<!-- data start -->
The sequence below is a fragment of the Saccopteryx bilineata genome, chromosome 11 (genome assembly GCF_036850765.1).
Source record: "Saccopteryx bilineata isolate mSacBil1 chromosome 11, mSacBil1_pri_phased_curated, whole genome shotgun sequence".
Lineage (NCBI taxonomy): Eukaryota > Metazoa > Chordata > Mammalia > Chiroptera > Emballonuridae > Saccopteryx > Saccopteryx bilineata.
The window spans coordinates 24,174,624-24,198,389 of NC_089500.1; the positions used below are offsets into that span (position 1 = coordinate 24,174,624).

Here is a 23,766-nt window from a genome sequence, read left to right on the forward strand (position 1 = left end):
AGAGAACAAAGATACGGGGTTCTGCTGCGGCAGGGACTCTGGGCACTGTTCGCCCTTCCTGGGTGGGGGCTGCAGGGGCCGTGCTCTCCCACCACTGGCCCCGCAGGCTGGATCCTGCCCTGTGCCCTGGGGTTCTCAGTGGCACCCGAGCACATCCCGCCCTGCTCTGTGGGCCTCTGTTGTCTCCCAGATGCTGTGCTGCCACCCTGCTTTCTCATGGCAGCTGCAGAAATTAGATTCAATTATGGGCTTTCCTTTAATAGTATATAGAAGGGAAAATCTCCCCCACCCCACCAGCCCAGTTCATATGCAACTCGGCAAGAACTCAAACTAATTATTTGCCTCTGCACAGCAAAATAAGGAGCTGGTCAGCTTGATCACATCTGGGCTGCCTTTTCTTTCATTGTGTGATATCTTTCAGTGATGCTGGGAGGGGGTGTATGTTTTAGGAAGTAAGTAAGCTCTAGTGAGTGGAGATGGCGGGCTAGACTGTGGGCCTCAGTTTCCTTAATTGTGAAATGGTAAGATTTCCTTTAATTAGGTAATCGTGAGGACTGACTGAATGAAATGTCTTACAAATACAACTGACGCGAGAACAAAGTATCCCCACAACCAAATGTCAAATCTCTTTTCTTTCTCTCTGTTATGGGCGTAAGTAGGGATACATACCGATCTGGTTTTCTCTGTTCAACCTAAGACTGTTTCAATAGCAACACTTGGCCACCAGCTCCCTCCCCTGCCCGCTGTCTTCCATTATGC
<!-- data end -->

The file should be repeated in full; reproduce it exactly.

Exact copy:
The sequence below is a fragment of the Saccopteryx bilineata genome, chromosome 11 (genome assembly GCF_036850765.1).
Source record: "Saccopteryx bilineata isolate mSacBil1 chromosome 11, mSacBil1_pri_phased_curated, whole genome shotgun sequence".
Lineage (NCBI taxonomy): Eukaryota > Metazoa > Chordata > Mammalia > Chiroptera > Emballonuridae > Saccopteryx > Saccopteryx bilineata.
The window spans coordinates 24,174,624-24,198,389 of NC_089500.1; the positions used below are offsets into that span (position 1 = coordinate 24,174,624).

Here is a 23,766-nt window from a genome sequence, read left to right on the forward strand (position 1 = left end):
AGAGAACAAAGATACGGGGTTCTGCTGCGGCAGGGACTCTGGGCACTGTTCGCCCTTCCTGGGTGGGGGCTGCAGGGGCCGTGCTCTCCCACCACTGGCCCCGCAGGCTGGATCCTGCCCTGTGCCCTGGGGTTCTCAGTGGCACCCGAGCACATCCCGCCCTGCTCTGTGGGCCTCTGTTGTCTCCCAGATGCTGTGCTGCCACCCTGCTTTCTCATGGCAGCTGCAGAAATTAGATTCAATTATGGGCTTTCCTTTAATAGTATATAGAAGGGAAAATCTCCCCCACCCCACCAGCCCAGTTCATATGCAACTCGGCAAGAACTCAAACTAATTATTTGCCTCTGCACAGCAAAATAAGGAGCTGGTCAGCTTGATCACATCTGGGCTGCCTTTTCTTTCATTGTGTGATATCTTTCAGTGATGCTGGGAGGGGGTGTATGTTTTAGGAAGTAAGTAAGCTCTAGTGAGTGGAGATGGCGGGCTAGACTGTGGGCCTCAGTTTCCTTAATTGTGAAATGGTAAGATTTCCTTTAATTAGGTAATCGTGAGGACTGACTGAATGAAATGTCTTACAAATACAACTGACGCGAGAACAAAGTATCCCCACAACCAAATGTCAAATCTCTTTTCTTTCTCTCTGTTATGGGCGTAAGTAGGGATACATACCGATCTGGTTTTCTCTGTTCAACCTAAGACTGTTTCAATAGCAACACTTGGCCACCAGCTCCCTCCCCTGCCCGCTGTCTTCCATTATGC